A little over two months ago my friend Mike Campbell asked me to put together a video testimony that addressed some of my journey with my mental health diagnosis to be shown to his student ministry. I was a little hesitant to do this for a few reasons, the biggest being I find some of this story incredibly embarrassing. I agreed to do the video, and was encouraged to share it with a broader audience because of the feeling that it may be helpful for those who are struggling with mental health issues in the Church. It is geared specifically to Mike’s youth group, but I believe the main points to be universally relevant. At the risk of being just another voice in the large crowd of folks who talk about these issues, it’s my hope that if nothing else, you as a fellow struggler will find solace in a voice that is simply saying, “me too.”

 

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What We Fear: Flying On a Plane Beside a Big Animal Dressed as a Clown While Watching a Michael Bay Movie


I’m afraid of a few things. The short list would be heights, the ocean, any animal that is bigger than me, flying, clowns, and Michael Bay movies; you know, just your basic run of the mill stuff.  We are all afraid of something, and if we were honest with ourselves we all probably have a list of items that if we could help it we would rather just avoid.  My fears might seem silly to you, and if you told me some of yours I would probably chuckle on the inside while keeping a sincere and understanding demeanor on the outside, because it’s rude to make fun of other peoples fears to their face.  Unless of course your fear is opening a tube of Pillsbury crescent rolls. I can’t help it, I’m going to laugh at you.  Sorry Aimee, but it’s really funny to watch you try to do that.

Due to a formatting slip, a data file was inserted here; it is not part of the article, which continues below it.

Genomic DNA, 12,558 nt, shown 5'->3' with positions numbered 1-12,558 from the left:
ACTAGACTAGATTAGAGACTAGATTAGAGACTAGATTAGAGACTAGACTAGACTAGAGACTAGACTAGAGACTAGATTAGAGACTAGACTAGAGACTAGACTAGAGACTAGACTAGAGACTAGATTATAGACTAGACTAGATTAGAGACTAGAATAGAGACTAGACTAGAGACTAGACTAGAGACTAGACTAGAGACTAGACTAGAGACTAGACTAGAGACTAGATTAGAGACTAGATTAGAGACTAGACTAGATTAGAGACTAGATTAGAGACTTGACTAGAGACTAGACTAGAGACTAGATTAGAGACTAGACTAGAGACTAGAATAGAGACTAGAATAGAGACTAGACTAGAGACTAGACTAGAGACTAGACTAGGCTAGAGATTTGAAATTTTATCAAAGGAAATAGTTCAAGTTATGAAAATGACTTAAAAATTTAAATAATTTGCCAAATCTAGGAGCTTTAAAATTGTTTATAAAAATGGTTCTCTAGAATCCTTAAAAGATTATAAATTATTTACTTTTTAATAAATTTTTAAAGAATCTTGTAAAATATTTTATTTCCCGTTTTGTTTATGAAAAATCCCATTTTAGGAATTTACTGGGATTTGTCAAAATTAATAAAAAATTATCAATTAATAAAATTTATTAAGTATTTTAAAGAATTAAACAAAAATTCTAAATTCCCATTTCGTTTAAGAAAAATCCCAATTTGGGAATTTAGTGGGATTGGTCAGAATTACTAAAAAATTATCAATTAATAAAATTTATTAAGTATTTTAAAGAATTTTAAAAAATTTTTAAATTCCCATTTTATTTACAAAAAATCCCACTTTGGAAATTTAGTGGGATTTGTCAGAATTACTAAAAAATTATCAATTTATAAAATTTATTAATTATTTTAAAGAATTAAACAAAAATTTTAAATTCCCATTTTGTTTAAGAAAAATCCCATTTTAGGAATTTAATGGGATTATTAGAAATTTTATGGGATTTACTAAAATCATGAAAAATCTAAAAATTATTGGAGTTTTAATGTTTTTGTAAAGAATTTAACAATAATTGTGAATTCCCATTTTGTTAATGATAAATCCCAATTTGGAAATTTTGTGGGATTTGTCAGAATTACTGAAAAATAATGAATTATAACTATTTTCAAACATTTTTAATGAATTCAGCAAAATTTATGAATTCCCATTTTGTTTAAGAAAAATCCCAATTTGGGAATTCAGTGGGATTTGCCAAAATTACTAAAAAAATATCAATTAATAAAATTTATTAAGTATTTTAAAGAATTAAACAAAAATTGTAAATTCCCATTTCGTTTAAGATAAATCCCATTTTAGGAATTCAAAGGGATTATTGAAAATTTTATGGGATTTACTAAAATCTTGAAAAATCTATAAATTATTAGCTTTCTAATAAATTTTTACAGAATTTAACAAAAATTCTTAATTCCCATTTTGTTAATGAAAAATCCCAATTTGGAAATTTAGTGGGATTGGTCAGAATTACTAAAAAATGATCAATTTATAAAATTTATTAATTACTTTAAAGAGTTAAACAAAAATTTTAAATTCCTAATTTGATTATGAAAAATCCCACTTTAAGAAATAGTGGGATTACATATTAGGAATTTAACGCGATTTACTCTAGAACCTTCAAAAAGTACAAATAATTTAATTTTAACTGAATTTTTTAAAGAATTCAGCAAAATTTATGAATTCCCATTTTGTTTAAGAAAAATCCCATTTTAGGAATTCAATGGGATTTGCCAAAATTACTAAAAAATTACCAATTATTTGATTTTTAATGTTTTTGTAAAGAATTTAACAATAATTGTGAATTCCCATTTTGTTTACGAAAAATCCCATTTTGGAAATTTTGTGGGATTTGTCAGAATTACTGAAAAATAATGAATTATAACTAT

I’ve been thinking a lot about fear lately, because I’m weird, and that’s the sort of thing I do.  It seems to me that there are two types of fears.  There are surface fears, the stuff that sends us screaming out of the room, and then there are the fears that lay deep in our soul. These are the fears that keep us up at night. It’s the fear that we will be alone, screw up our kids, go broke, not be cured, fail, or simply not matter when it’s all said and done.  These are the fears that often under the surface influence many of the decisions that we make in this life.  

How many decisions have you made based on fear?

It’s pretty interesting to me how many times Jesus encourages those who were following him not to be afraid.  I don’t know the actual number of times, I’m sure some Bible scholar much smarter than I could figure that out, but it seems to me that he says it a lot.  One of my favorite examples of this is tucked away in the middle of Luke 12.

“Do not be afraid little flock, for your Father has been pleased to give you the Kingdom.”-Luke 12:32

I like this one because it puts in my mind the picture of a loving father patiently explaining to his child that the thunder outside really can’t hurt them because it’s just noise.  Jesus has just finished explaining to his disciples that the stuff they spend their lives worrying about and being fearful of in the end doesn’t really matter.  It’s just noise.  That’s not to say that it’s not important or uncomfortable, it’s just that the Heavenly Father already has it taken care of.  

Jesus came to take care of our deep fears.  When we follow after him it frees us up to acknowledge that while these fears may wear on us, they do not have to define us. When we realize this it frees us up to make decisions based on what’s best for His Kingdom not what best muffles our fears.